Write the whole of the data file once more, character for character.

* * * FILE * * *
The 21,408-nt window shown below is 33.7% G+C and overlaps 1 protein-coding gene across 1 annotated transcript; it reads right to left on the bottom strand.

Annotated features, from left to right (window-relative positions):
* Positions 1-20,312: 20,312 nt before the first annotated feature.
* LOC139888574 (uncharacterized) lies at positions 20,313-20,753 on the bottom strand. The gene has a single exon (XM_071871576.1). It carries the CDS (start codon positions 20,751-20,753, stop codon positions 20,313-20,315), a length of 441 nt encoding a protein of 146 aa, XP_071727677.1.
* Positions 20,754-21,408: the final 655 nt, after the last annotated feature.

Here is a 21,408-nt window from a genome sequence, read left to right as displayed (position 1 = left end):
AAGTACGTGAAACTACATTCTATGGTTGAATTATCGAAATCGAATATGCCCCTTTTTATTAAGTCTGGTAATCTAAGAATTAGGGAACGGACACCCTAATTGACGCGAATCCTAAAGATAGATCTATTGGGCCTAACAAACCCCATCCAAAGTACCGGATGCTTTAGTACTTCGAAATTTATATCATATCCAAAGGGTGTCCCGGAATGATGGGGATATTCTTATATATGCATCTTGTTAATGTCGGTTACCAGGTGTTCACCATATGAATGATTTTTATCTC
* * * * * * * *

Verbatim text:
The 21,408-nt window shown below is 33.7% G+C and overlaps 1 protein-coding gene across 1 annotated transcript; it reads right to left on the bottom strand.

Annotated features, from left to right (window-relative positions):
* Positions 1-20,312: 20,312 nt before the first annotated feature.
* LOC139888574 (uncharacterized) lies at positions 20,313-20,753 on the bottom strand. The gene has a single exon (XM_071871576.1). It carries the CDS (start codon positions 20,751-20,753, stop codon positions 20,313-20,315), a length of 441 nt encoding a protein of 146 aa, XP_071727677.1.
* Positions 20,754-21,408: the final 655 nt, after the last annotated feature.

Here is a 21,408-nt window from a genome sequence, read left to right as displayed (position 1 = left end):
AAGTACGTGAAACTACATTCTATGGTTGAATTATCGAAATCGAATATGCCCCTTTTTATTAAGTCTGGTAATCTAAGAATTAGGGAACGGACACCCTAATTGACGCGAATCCTAAAGATAGATCTATTGGGCCTAACAAACCCCATCCAAAGTACCGGATGCTTTAGTACTTCGAAATTTATATCATATCCAAAGGGTGTCCCGGAATGATGGGGATATTCTTATATATGCATCTTGTTAATGTCGGTTACCAGGTGTTCACCATATGAATGATTTTTATCTC